Judge Steven McAuliffe barred enforcement of the 45-day permits that the state issued to permanent U.S. residents and other noncitizens, while giving citizens temporary permits that lasted six months. The judge noted that the state had corrected other policies that noncitizens complained were discriminatory, such as requiring they prove residency and go only to the Concord office to get a license renewed.


Heavy rain creates Red River flooding

FARGO — Volunteers filled and stacked sandbags Saturday to protect homes in North Dakota and Minnesota from the rising Red River and its tributaries, swollen by a combination of melting snow and heavy rain.

Mayor Bruce Furness said Fargo was preparing for a flood crest of 37 to 38 feet, well above the official flood stage of 18 feet. However, he has said that the crest would threaten only about 30 homes — compared with about 130 flooded in 1997.

On the Minnesota side of the Red River valley, the Buffalo River went over its banks and the Rev. Brad Lewis had to use a canoe to get around his five-acre farmstead, about 15 miles south of Fargo near Sabin, Minn.

Heavy rain that fell in the region Thursday worsened the snow-melt flooding and closed at least 35 bridges and more than 25 county roads in Richland County, south of Fargo, said county engineer Tim Schulte. The rain was part of a line of damaging thunderstorms that rolled across the Midwest.


Woman rescues cat in a wall

COLLIERVILLE — Heard of “The Cat in the Hat”? This is a story about a cat in a wall.

The cat was stuck in a wall at a house under construction and caught the attention of a prospective buyer recently by meowing and waving his paw out a small hole. Collierville Animal Services was summoned and supervisor Nina Wingfield said she heard a “very hoarse, frantic meow” after she arrived at the house.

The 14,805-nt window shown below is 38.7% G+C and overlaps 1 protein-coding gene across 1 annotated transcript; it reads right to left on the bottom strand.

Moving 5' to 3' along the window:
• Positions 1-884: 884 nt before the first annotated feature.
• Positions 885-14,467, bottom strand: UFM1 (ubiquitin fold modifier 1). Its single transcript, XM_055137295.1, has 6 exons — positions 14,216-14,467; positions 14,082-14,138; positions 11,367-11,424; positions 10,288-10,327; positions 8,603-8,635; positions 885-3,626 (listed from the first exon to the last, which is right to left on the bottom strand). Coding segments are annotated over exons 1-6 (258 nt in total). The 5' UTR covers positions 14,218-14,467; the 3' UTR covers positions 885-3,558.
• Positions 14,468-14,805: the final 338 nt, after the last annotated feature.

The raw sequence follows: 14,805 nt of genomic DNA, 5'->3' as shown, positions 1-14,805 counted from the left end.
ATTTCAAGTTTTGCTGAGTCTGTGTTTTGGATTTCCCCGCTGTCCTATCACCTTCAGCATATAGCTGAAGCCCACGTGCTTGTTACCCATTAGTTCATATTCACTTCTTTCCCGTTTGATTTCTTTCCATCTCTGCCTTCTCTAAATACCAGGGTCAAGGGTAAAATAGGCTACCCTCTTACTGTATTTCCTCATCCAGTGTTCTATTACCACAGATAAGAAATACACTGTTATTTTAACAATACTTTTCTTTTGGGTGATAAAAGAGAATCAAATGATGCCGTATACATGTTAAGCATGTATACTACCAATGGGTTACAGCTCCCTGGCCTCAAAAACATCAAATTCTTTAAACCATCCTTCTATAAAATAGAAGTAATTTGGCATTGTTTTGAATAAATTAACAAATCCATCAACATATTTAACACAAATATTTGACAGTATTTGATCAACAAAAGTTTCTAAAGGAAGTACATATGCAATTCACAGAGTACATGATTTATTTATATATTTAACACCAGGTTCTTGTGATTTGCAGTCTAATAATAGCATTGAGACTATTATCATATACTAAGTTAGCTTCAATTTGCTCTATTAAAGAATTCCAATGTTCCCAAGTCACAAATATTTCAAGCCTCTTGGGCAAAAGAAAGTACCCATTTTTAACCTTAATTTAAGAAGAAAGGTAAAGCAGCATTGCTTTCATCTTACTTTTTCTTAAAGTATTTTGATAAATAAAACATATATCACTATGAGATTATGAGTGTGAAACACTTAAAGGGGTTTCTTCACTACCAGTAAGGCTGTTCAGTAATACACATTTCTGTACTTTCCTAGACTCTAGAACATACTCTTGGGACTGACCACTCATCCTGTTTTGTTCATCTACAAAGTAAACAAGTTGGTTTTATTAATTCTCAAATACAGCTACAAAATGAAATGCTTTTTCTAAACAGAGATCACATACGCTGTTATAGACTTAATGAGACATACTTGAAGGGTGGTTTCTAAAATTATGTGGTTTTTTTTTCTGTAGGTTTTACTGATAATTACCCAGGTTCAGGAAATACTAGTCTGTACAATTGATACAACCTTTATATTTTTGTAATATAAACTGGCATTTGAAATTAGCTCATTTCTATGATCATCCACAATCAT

The cat had found a gap between a gas pipe and the wall board where he could stick out his paw. Miss Wingfield freed the cat by cutting away the wall board with a knife.

She thinks the cat, who had been stuck without food long enough for his ribs to be showing, is a lost pet. He’ll be offered for adoption if no one claims him.

In the meantime, the animal shelter is calling him by a new name: Wally.


Colleges investigate hacking incident

LYNDON — Vermont State Colleges officials are investigating the third serious computer security breach in the past year.

The hacker who got into the e-mail account of a Lyndon State College system administrator two weeks ago sent an e-mail around campus complaining about a previous security breach. The earlier breaches involved a stolen laptop and sensitive information being posted mistakenly on the Web site for Vermont Technical College.


500-pound salad marks weight loss

GARY — What better “weigh” to mark the loss of 500 pounds than a 500-pound salad.

The massive salad contained 110 heads of lettuce, 165 pounds of carrots and about 120 cucumbers and was prepared in a swimming pool.

It took about 2 hours to prepare, and a hungry crowd gobbled it up in about four hours Thursday, said Cheryl Mitchem, coordinator of the weight-management program through the Tug River Health Association.

Miss Mitchem said the salad represented the total pounds lost by 27 persons in a five-month period that ended March 1.

“I think it is a phenomenal accomplishment,” she said.

From wire dispatches and staff reports